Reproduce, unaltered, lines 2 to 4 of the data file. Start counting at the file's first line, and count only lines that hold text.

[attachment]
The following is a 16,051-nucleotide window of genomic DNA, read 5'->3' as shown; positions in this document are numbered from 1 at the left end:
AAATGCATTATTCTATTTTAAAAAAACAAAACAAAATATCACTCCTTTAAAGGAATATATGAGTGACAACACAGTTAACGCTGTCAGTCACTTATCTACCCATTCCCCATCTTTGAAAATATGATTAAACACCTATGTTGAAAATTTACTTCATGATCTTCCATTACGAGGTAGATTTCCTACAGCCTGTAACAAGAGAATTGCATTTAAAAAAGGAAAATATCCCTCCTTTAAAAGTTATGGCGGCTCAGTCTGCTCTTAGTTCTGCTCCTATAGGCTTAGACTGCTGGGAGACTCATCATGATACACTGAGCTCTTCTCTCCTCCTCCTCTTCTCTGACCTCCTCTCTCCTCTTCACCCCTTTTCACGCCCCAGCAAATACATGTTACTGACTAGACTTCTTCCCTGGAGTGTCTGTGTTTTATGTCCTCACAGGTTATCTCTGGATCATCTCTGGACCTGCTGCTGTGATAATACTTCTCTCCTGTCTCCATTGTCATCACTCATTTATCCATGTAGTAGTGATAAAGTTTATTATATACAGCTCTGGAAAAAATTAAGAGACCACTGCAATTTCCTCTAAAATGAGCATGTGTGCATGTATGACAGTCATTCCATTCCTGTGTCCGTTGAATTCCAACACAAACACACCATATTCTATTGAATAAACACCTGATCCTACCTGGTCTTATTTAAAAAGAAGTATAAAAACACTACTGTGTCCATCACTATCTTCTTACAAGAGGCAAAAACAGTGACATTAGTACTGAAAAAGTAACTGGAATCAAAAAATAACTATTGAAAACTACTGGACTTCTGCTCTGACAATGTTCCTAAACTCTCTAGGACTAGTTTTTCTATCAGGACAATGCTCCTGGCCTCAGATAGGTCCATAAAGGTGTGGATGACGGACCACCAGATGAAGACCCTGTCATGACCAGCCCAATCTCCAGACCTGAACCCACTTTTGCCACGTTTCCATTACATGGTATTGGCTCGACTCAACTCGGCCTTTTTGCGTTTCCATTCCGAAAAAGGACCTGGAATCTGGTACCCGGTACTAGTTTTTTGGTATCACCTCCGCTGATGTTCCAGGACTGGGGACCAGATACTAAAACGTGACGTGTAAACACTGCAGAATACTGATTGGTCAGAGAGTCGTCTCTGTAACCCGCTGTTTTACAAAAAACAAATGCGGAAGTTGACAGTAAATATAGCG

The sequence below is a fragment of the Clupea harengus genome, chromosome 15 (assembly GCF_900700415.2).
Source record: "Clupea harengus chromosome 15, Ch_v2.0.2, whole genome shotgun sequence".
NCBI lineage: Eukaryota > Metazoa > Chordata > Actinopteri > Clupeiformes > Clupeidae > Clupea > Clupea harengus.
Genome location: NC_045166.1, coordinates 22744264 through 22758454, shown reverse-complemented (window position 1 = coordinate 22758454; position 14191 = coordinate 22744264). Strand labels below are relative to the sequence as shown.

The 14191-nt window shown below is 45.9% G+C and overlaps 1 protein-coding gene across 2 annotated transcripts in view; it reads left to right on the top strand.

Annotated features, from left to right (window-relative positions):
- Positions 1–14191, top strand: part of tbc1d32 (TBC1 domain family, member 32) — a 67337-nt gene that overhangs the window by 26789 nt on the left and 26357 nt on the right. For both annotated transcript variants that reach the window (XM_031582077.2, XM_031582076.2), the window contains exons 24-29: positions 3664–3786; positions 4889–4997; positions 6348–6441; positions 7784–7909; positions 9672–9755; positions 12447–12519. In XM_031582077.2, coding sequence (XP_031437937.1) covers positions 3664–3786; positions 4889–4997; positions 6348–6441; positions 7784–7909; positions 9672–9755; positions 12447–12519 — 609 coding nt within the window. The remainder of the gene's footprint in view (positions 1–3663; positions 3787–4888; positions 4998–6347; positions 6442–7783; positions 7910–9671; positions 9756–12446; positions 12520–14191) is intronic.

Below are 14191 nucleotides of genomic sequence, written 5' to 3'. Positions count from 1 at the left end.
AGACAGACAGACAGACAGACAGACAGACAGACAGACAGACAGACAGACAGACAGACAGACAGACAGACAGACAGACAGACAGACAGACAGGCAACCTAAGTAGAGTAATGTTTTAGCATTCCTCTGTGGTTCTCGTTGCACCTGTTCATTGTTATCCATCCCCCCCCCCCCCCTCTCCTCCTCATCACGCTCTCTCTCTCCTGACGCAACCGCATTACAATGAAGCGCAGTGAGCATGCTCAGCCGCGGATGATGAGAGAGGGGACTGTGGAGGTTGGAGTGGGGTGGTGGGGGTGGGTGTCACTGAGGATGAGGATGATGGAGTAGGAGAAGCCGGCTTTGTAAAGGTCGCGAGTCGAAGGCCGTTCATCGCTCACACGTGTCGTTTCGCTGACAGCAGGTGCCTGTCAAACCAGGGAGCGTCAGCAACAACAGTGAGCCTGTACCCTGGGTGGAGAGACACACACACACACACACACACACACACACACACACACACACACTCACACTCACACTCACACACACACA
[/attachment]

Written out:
AAATGCATTATTCTATTTTAAAAAAACAAAACAAAATATCACTCCTTTAAAGGAATATATGAGTGACAACACAGTTAACGCTGTCAGTCACTTATCTACCCATTCCCCATCTTTGAAAATATGATTAAACACCTATGTTGAAAATTTACTTCATGATCTTCCATTACGAGGTAGATTTCCTACAGCCTGTAACAAGAGAATTGCATTTAAAAAAGGAAAATATCCCTCCTTTAAAAGTTATGGCGGCTCAGTCTGCTCTTAGTTCTGCTCCTATAGGCTTAGACTGCTGGGAGACTCATCATGATACACTGAGCTCTTCTCTCCTCCTCCTCTTCTCTGACCTCCTCTCTCCTCTTCACCCCTTTTCACGCCCCAGCAAATACATGTTACTGACTAGACTTCTTCCCTGGAGTGTCTGTGTTTTATGTCCTCACAGGTTATCTCTGGATCATCTCTGGACCTGCTGCTGTGATAATACTTCTCTCCTGTCTCCATTGTCATCACTCATTTATCCATGTAGTAGTGATAAAGTTTATTATATACAGCTCTGGAAAAAATTAAGAGACCACTGCAATTTCCTCTAAAATGAGCATGTGTGCATGTATGACAGTCATTCCATTCCTGTGTCCGTTGAATTCCAACACAAACACACCATATTCTATTGAATAAACACCTGATCCTACCTGGTCTTATTTAAAAAGAAGTATAAAAACACTACTGTGTCCATCACTATCTTCTTACAAGAGGCAAAAACAGTGACATTAGTACTGAAAAAGTAACTGGAATCAAAAAATAACTATTGAAAACTACTGGACTTCTGCTCTGACAATGTTCCTAAACTCTCTAGGACTAGTTTTTCTATCAGGACAATGCTCCTGGCCTCAGATAGGTCCATAAAGGTGTGGATGACGGACCACCAGATGAAGACCCTGTCATGACCAGCCCAATCTCCAGACCTGAACCCACTTTTGCCACGTTTCCATTACATGGTATTGGCTCGACTCAACTCGGCCTTTTTGCGTTTCCATTCCGAAAAAGGACCTGGAATCTGGTACCCGGTACTAGTTTTTTGGTATCACCTCCGCTGATGTTCCAGGACTGGGGACCAGATACTAAAACGTGACGTGTAAACACTGCAGAATACTGATTGGTCAGAGAGTCGTCTCTGTAACCCGCTGTTTTACAAAAAACAAATGCGGAAGTTGACAGTAAATATAGCG

The sequence below is a fragment of the Clupea harengus genome, chromosome 15 (assembly GCF_900700415.2).
Source record: "Clupea harengus chromosome 15, Ch_v2.0.2, whole genome shotgun sequence".